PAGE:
What is a Grantor?
A grantor can be used in three distinct forms:
First, a grantor is an individual who is responsible for the creation of a trust by placing their assets in the trust to be held by a trustee and eventually delivered to a beneficiary. A grantor can also be referred to as a trustor or a settlor.
A second use of the title grantor refers to the seller or writer of a call option or put option. Options are financial instruments that are classified as derivatives, as they derive their value from an underlying asset, typically a stock.
The last use of the term grantor refers to an individual or entity that provides financial aid in the form of grants.
- A grantor can be used to refer to an individual who places their assets in a trust to be delivered to a beneficiary.
- A grantor can also be used to refer to a seller or writer of a call option or a put option.
- Lastly, a grantor can be used to refer to an entity that provides financial aid in the form of a grant that does not need to be paid back.
Grantor – Trustor
As mentioned above, the term grantor can be used to refer to an individual who creates a trust by placing their assets within a trust to be delivered to a beneficiary. A trust is simply a financial instrument that is designed to hold assets such as money, investments, and property, usually for the purpose of being delivered to a beneficiary in a timely and smooth manner.
Transferring assets can be a complex and lengthy process without using a trust. Since a trust can be set up with a contractual arrangement of when and how to disperse assets, the trustor can be comfortable knowing that their funds are being transferred in the way that is originally intended.
Reasons for utilizing a trust include:
- Minimizing transfer taxes (e.g., estate tax)
- Facilitate a smoother and quicker transfer of assets
- Eliminate probate expenses
Grantor – Option Writer
Again, as mentioned, another term for grantor can be used to refer to the writer or seller of an option. Options refer to contracts that give the option holder the right to buy or sell a specific asset at a specific price (known as the strike price) for a period of time.
Characteristics of an option:
- Underlying asset – The asset that is specified to be purchased or sold in the contract
- Strike price – The specified price of purchase or sale
- Maturity date – The date that the option expires
- Option premium – The price paid for the option contract
The underlying asset is usually some form of a financial asset; however, it can be a variety of different assets, such as:
- Exchange traded funds (ETFs)
- Other financial products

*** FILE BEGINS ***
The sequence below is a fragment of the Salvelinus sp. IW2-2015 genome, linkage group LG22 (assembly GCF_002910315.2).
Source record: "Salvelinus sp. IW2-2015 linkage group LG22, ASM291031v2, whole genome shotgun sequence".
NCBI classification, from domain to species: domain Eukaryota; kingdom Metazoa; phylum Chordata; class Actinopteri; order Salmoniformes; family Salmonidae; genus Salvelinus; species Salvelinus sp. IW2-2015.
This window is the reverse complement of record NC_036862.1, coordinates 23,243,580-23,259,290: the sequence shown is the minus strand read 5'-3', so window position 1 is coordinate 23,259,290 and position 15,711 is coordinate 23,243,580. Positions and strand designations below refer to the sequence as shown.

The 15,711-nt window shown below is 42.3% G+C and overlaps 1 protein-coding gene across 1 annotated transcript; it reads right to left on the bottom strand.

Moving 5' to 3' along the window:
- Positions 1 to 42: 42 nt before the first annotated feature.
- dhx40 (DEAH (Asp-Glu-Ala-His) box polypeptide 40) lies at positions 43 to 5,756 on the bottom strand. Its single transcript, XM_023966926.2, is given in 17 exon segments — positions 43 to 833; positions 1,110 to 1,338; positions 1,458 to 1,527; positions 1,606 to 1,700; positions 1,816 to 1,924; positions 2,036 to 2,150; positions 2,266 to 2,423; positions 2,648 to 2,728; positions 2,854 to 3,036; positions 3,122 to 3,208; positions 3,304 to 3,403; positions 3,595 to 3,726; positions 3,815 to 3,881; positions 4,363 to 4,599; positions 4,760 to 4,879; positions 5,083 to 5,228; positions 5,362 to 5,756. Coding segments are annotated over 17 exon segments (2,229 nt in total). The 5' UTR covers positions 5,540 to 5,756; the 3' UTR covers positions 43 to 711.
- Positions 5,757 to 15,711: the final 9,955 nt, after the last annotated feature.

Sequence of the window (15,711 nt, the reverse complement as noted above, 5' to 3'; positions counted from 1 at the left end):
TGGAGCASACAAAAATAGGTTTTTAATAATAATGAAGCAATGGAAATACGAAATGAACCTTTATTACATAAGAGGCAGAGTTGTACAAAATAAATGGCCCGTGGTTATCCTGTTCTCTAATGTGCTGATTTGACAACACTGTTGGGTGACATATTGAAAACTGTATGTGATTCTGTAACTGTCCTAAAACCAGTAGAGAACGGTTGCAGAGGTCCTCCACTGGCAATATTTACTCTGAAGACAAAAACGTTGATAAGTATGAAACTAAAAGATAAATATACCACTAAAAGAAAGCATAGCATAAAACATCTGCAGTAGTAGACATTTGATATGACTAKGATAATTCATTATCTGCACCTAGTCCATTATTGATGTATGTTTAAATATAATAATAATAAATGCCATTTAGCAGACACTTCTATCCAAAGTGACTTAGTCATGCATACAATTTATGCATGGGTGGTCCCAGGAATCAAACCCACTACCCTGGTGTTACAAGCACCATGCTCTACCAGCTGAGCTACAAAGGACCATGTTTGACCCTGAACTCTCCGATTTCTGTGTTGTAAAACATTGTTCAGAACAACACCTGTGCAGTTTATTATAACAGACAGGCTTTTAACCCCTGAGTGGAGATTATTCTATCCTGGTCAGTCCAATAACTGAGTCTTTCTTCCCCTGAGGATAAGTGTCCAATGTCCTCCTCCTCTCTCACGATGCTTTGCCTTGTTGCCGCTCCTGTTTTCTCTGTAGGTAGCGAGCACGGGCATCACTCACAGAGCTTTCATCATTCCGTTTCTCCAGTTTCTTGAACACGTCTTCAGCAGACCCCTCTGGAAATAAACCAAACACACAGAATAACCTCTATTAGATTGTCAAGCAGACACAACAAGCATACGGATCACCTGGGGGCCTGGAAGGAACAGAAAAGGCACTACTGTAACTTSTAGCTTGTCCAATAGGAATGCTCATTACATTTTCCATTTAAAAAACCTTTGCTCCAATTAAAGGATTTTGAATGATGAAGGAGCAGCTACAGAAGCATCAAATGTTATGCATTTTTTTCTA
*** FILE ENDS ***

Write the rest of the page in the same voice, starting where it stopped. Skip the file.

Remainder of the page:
The writer or seller of an option possesses the obligation to buy or sell the asset according to if and when the buyer of the option exercises their option to either purchase or sell the underlying asset.
For example, if someone purchases a call option on Stock ABC, they have the right to purchase the stock at the strike price. If they exercise the option, then the seller of that call option must sell Stock ABC at the strike price.
If the seller owns Stock ABC, they can simply sell the shares that they currently own. However, if the seller does not own Stock ABC, they must purchase Stock ABC in the open market to sell to the option holder. If the seller does not own Stock ABC, this is referred to as writing a naked position.
Grantor – Financial Aid
A grantor can lastly be referred to as an individual or entity that provides a financial grant. A grant is an award or benefit given from one entity to another individual or entity for the purpose of facilitating a goal or incentivizing an action or performance. Grants can be thought of as gifts, given that they do not need to be paid back to the grantor.
Typical scenarios where grants are issued are:
- Education to incentivize people to apply for higher education
- Research to incentivize scientific research
- Stock options (for employees) to incentivize performance to improve the company’s value
Within stock options and some other forms of grants, there are lock-up or vesting periods where the grantee (receiver of funds) must wait before receiving the grant.
The grantor in such cases would be:
- Education – The grantor would usually be the government, which aims to incentivize its citizens to pursue higher education and benefit the country’s economy through enhanced innovation
- Research – The grantor would again be the government, which seeks to spur innovation
- Stock options – A public or private company would issue stock options to give their employees the option to purchase its stock at a specific price, hopefully incentivizing the employee to contribute to a higher stock value in the future
Thank you for reading CFI’s guide to Grantor and its different forms. To keep learning and developing your knowledge base, please explore the additional relevant resources below: